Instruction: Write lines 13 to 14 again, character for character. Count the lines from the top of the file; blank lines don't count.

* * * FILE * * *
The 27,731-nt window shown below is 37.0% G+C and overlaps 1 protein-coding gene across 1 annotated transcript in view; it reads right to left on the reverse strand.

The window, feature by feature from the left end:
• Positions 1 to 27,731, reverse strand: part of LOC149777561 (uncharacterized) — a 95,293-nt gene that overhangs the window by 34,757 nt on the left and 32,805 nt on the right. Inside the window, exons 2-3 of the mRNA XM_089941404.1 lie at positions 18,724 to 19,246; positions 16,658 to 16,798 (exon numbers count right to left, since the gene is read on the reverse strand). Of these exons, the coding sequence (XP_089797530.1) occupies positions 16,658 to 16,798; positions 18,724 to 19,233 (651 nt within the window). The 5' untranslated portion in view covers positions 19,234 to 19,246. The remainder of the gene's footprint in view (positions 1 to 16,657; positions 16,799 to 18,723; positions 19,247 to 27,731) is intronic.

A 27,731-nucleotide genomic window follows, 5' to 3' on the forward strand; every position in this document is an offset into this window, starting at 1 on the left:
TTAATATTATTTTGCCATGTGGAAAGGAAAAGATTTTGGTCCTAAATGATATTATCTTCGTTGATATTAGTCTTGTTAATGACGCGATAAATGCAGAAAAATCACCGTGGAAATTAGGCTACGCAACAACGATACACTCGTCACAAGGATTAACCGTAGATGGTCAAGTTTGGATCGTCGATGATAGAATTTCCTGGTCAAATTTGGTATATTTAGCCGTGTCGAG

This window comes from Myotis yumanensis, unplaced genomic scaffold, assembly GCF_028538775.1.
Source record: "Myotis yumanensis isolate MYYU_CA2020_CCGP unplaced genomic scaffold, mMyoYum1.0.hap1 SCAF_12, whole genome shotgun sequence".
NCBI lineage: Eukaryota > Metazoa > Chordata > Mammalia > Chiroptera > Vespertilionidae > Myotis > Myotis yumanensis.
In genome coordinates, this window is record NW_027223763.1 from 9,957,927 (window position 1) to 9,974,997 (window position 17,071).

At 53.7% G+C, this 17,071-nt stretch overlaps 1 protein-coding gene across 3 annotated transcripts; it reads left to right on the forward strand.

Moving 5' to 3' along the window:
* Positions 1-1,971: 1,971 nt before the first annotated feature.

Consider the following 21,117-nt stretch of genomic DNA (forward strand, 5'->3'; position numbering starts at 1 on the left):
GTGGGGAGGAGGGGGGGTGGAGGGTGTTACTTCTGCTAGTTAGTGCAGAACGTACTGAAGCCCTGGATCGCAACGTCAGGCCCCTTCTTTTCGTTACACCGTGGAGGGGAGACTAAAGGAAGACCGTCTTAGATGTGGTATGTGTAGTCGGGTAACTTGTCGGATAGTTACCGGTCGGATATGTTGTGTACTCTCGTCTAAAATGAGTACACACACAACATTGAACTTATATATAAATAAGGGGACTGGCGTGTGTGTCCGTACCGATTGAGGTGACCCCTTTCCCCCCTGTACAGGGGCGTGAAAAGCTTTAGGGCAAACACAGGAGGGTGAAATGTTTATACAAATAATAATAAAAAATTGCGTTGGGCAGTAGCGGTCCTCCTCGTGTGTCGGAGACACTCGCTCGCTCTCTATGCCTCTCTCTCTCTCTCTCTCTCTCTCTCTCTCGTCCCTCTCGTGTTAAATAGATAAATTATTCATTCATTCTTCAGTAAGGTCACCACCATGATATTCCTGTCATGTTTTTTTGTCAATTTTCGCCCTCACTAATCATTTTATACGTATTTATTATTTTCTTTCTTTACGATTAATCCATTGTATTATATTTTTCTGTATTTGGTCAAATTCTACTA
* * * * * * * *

Consider the following 21,117-nt stretch of genomic DNA (forward strand, 5'->3'; position numbering starts at 1 on the left):
GTGGGGAGGAGGGGGGGTGGAGGGTGTTACTTCTGCTAGTTAGTGCAGAACGTACTGAAGCCCTGGATCGCAACGTCAGGCCCCTTCTTTTCGTTACACCGTGGAGGGGAGACTAAAGGAAGACCGTCTTAGATGTGGTATGTGTAGTCGGGTAACTTGTCGGATAGTTACCGGTCGGATATGTTGTGTACTCTCGTCTAAAATGAGTACACACACAACATTGAACTTATATATAAATAAGGGGACTGGCGTGTGTGTCCGTACCGATTGAGGTGACCCCTTTCCCCCCTGTACAGGGGCGTGAAAAGCTTTAGGGCAAACACAGGAGGGTGAAATGTTTATACAAATAATAATAAAAAATTGCGTTGGGCAGTAGCGGTCCTCCTCGTGTGTCGGAGACACTCGCTCGCTCTCTATGCCTCTCTCTCTCTCTCTCTCTCTCTCTCTCTCGTCCCTCTCGTGTTAAATAGATAAATTATTCATTCATTCTTCAGTAAGGTCACCACCATGATATTCCTGTCATGTTTTTTTGTCAATTTTCGCCCTCACTAATCATTTTATACGTATTTATTATTTTCTTTCTTTACGATTAATCCATTGTATTATATTTTTCTGTATTTGGTCAAATTCTACTA